May 6, 2014, 6:21:26 AM CDT Aug 3, 2018, 4:11:40 PM CDT

Ear Infections — Educational Resources

little boy held by mother getting ear examined little boy held by mother getting ear examined

An ear infection is the number one reason parents bring a child to the doctor. While rare in adults, 75% of kids will develop an ear infection by the time they are three years old.


An ear infection most often affects the middle ear and is usually caused by bacteria. Fluid and mucus buildup behind the eardrum causing pressure and, eventually, pain.

Ear infections usually follow a respiratory infection such as a cold or a sore throat. If the ear infection is bacterial, the bacteria will spread to the middle ear causing an ear infection. In a viral infection, the bacteria are "driven" to the middle ear by the virus, resulting in a secondary infection.

Types of ear infections

There are three main types of ear infections, each with its own set of symptoms:

  • Acute otitis media (AOM) is the most common type of ear infection and is also known as an "earache." AOM affects the middle ear, causing pain. It is sometimes accompanied by a fever.
  • Otitis media with effusion (OME) occurs when fluid remains trapped after the infection has passed. Your child may not exhibit symptoms, although your doctor will be able to diagnose OME.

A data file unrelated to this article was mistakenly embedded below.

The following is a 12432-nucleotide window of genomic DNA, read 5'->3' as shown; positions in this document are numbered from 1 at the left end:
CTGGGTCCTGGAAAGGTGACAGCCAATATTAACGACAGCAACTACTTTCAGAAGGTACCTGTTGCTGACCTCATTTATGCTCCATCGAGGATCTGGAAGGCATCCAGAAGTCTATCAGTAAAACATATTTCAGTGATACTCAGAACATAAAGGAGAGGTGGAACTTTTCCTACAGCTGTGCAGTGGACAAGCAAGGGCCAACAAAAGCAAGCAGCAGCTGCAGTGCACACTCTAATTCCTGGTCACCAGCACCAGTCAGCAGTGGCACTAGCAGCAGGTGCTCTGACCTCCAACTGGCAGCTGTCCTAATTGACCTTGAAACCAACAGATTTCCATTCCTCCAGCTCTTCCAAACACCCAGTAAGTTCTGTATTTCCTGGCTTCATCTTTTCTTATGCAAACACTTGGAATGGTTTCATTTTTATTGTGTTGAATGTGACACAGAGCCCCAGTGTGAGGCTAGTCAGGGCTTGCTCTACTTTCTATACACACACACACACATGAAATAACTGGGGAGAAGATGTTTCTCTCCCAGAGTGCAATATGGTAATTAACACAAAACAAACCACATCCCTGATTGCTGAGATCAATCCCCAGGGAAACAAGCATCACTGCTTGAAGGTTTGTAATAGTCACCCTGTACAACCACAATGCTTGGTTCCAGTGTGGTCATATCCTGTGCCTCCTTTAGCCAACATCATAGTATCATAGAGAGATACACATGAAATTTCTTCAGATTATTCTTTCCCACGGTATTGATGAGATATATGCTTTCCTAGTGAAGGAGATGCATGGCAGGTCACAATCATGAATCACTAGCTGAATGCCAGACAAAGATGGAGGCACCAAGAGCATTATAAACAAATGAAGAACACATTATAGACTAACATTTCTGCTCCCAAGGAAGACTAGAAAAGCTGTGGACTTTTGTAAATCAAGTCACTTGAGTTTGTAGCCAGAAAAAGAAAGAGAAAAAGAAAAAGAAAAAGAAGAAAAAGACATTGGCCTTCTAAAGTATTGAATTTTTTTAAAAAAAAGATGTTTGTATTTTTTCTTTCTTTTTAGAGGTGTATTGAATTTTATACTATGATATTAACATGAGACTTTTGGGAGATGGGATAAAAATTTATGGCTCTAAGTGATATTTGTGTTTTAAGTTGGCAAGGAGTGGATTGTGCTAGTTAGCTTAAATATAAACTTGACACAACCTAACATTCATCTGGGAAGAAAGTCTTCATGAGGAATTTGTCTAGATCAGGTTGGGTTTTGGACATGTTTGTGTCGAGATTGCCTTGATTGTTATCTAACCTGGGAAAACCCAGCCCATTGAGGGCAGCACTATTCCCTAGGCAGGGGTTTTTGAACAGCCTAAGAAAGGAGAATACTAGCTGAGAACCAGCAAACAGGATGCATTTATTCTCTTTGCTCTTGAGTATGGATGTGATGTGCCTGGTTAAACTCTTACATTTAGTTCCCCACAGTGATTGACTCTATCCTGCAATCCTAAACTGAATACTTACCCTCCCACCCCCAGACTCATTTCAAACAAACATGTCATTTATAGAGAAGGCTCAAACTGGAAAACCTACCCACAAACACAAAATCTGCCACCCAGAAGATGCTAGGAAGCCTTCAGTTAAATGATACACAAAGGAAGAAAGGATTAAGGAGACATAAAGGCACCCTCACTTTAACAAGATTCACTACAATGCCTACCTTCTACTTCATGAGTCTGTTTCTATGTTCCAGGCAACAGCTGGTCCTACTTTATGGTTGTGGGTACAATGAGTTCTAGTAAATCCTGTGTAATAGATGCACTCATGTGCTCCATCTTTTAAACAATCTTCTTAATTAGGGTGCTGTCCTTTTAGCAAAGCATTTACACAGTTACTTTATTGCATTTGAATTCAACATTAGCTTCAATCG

• Chronic otitis media with effusion (COME) occurs if fluid remains trapped in the middle ear over time. If this happens, your child may not be able to fend off new infections. It can also affect hearing. This type of ear infection is more commonly known as swimmer’s ear.


Most ear infections happen before your child is able to speak. When kids can't tell parents their ears hurt, they may have the following symptoms:

  • Pulling or tugging at one or both ears
  • Crying
  • Difficulty sleeping
  • Difficulty hearing soft sounds
  • Fluid discharge from the ear
  • Trouble with balance
  • Fever (more common in infants and toddlers)


Your child's doctor will begin a diagnosis by asking you if your child has had a cold or sore throat. He will also ask if your child has shown any of the above symptoms. The doctor will then use an instrument called an otoscope to examine the child's eardrum for signs of infection.


An ear infection usually goes away on its own but, if it doesn't, your child may need treatment. Most doctors will prescribe an antibiotic such as amoxicillin. It's important that your child takes the exact dosage over the full amount of time, even if symptoms improve. Your doctor may also recommend over-the-counter pain relievers such as ibuprofen or acetaminophen.


The Centers for Disease Control and Prevention (CDC) recommends the following to help prevent ear infections in children:

  • Avoid exposing your child to secondhand smoke or air pollution
  • Make sure children are up to date on their immunizations
  • Breastfeed babies for 12 months or more (if possible)
  • Bottle feed babies in an upright position

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audiology, communicable disease, ear, epidemiology, hearing, immunology, infection, infectious diseases, microbiology, otology, virus

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